'Superficial positivity dominates our lives'

The Local
The Local - [email protected] • 11 Oct, 2016 Updated Tue 11 Oct 2016 07:00 CEST
'Superficial positivity dominates our lives'

We live in a world where social media and fancy values hide our flaws. But this functional idiocy is the road to ruin, argues professor Mats Alvesson.


We live in a time in which everything must sound good and optimistic. We must focus on only the positive, especially in the workplace.

Even though there is nothing directly wrong in this, it often leads to a mendacious distortion of reality.

Instead of focusing on how things work, we focus on how they should be.

Increasingly, more professions work with unclear yet jaunty terms. This includes consultants, marketers, communicators, managers, coaches and executives. Cheerfulness sells.

One could say that the category of 'nonsense-workers' is increasing. However, many of us actually fall victim to this as well.

We live in a world where social media, snazzy plans, product labelling and chatter of core values amounts to an even bigger part of reality. The flaws in our existence are often camouflaged. Superficial positivity dominates.

Those who do not conform with this are seen as doubtful. In an establishment with a positive approach to people, this critical and honest matter becomes subject to quick actions such as performance reviews, positive leadership, core value exercises, among others.

Sometimes, bosses even have to abandon the positive approach to point out that non-positive approaches cannot be accepted.

Problems are instead seen as challenges, redundant management work as leadership, and conflicts or misunderstandings as cultural differences, many of which can often be easily avoided with reference to creative diversity. All of this may seem great and effective in the moment, which is why many are reluctant to make less flattering points.

But who says that leaders are dealing with administration, empty phrases and infinite meeting routines?

Who really wants to suggest that caution, political correctness and veiled, flowery language actually mask problems? Who is going to take the risk to say that poor work ethic, rather than lack of skills development, is the source of a bad job?

A variety of important sectors in society operate even worse. This includes the police, social services, schools, universities, employment agencies such as Arbetsförmedlingen, social insurance establishments such as Försäkringskassan, health care institutions and migration offices.

There is even a report that suggests that Migration Agency officials born in the 1980s, a whole generation, are incapable of making difficult decisions and get very little done.

The modern upbringing where everyone should receive support, encouragement and constructive affirmation of how good you are seems to have created a 'curling-generation'.

The report in question led to quite fierce protests ("insulting"), but highlighted important underlying factors behind a society going downhill. With the help of commercial powers' strong fosterage, this allows the welfare society to make us constantly want fun and more from life.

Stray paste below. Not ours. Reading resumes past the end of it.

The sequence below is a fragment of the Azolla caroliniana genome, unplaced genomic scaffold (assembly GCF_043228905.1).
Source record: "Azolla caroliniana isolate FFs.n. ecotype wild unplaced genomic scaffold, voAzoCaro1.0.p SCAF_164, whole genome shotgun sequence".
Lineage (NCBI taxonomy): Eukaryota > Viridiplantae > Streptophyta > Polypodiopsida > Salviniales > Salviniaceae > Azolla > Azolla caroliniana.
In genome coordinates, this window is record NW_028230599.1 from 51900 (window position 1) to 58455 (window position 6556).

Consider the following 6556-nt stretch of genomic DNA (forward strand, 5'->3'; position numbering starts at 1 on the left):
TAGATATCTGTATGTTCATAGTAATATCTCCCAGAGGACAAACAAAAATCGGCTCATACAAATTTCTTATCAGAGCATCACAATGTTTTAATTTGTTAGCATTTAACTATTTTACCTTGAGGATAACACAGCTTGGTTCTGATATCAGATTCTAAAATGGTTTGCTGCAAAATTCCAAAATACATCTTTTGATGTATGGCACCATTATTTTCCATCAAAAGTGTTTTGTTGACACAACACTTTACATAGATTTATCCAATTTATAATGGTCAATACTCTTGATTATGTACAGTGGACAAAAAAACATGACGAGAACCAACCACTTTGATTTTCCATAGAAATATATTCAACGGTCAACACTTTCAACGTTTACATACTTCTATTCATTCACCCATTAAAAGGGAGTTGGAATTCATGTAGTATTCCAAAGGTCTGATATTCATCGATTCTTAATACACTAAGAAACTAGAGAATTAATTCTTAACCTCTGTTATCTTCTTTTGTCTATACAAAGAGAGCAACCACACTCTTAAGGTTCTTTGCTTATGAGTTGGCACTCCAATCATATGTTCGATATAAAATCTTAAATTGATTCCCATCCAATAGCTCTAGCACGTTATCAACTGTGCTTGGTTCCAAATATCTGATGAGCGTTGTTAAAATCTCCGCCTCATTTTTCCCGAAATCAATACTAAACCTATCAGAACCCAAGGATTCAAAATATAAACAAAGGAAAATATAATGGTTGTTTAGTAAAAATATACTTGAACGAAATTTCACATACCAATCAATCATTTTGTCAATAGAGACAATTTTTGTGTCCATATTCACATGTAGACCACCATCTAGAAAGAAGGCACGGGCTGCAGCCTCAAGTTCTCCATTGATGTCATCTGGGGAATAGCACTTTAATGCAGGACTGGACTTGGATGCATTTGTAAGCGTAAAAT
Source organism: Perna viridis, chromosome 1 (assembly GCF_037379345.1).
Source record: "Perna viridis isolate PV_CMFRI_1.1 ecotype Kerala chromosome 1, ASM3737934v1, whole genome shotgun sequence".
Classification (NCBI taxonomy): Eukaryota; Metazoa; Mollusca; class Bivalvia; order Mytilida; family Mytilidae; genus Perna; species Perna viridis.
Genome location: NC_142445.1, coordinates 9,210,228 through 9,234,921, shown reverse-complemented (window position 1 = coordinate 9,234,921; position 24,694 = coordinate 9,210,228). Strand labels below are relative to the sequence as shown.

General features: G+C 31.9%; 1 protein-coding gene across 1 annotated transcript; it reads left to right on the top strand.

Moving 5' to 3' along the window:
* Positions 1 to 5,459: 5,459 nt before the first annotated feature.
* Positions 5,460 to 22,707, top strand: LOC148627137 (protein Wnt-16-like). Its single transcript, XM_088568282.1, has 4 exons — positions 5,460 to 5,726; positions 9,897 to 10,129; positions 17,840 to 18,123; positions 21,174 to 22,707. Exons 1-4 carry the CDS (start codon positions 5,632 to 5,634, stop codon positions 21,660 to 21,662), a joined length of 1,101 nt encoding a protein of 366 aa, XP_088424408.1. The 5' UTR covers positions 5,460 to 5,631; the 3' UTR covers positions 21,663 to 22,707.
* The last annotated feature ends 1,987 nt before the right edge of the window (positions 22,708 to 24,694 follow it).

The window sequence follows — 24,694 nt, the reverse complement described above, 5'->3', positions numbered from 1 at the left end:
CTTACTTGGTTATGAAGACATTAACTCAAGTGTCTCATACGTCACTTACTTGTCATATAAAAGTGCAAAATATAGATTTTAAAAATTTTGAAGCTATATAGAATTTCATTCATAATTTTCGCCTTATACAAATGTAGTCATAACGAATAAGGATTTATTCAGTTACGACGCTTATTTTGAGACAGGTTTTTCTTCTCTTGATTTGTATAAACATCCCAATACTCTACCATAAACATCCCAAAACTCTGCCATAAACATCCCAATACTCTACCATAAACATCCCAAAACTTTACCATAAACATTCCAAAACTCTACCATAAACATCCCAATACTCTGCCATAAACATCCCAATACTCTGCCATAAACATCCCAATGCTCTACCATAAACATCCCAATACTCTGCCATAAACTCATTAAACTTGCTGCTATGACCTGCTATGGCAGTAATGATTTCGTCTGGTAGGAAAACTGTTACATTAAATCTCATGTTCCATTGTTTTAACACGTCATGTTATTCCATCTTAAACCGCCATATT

We expect our employers to give us careers, better titles, excellent company culture, equality and creative diversity, and hand it all to us on a silver platter. Annoyances should be minimized.

Of course, it is not easy to fix this in reality, but the mandated positivity reinforces the illusion.

To be able to work for Malmö Council, for example, you must have an "enthusiastic approach" as well as a "positive outlook", according to its core values policy, permeated by this superficial positivity.

Talk of these core values creates a career where naive optimism interacts with hidden cynical bitterness. Unfortunately, this asset is often a career resource.

Many workplaces are defined by functional idiocy, inability and the unwillingness to think critically and reflect. Actually, the ability to use superficial positivity should really be included in today's executive job requirements.

Employers often want to avoid the fact that someone complicates things by questioning what they are actually doing, asking critical questions, or examining what people mean by this fluffy talk.

It is important to counteract this equally popular and destructive superficial positivity which is now permeating our working lives.

Destructive complaining won't do any good, but it is not counteracted by superficial positivity . Instead, the solution is constructive criticism.

And not least that you make sure to describe your workplace as accurately as possible. In order for this to work, you partly have to keep track of what you do and achieve, as well as a culture within the organization where people can think freely and thus communicate honestly and frankly.

Mats Alvesson is a professor at Lund University and the author of 'The Stupidity Paradox'. This is a translation of an opinion piece first published by SVT Opinion. It was translated by The Local's intern Tilly Olsson.


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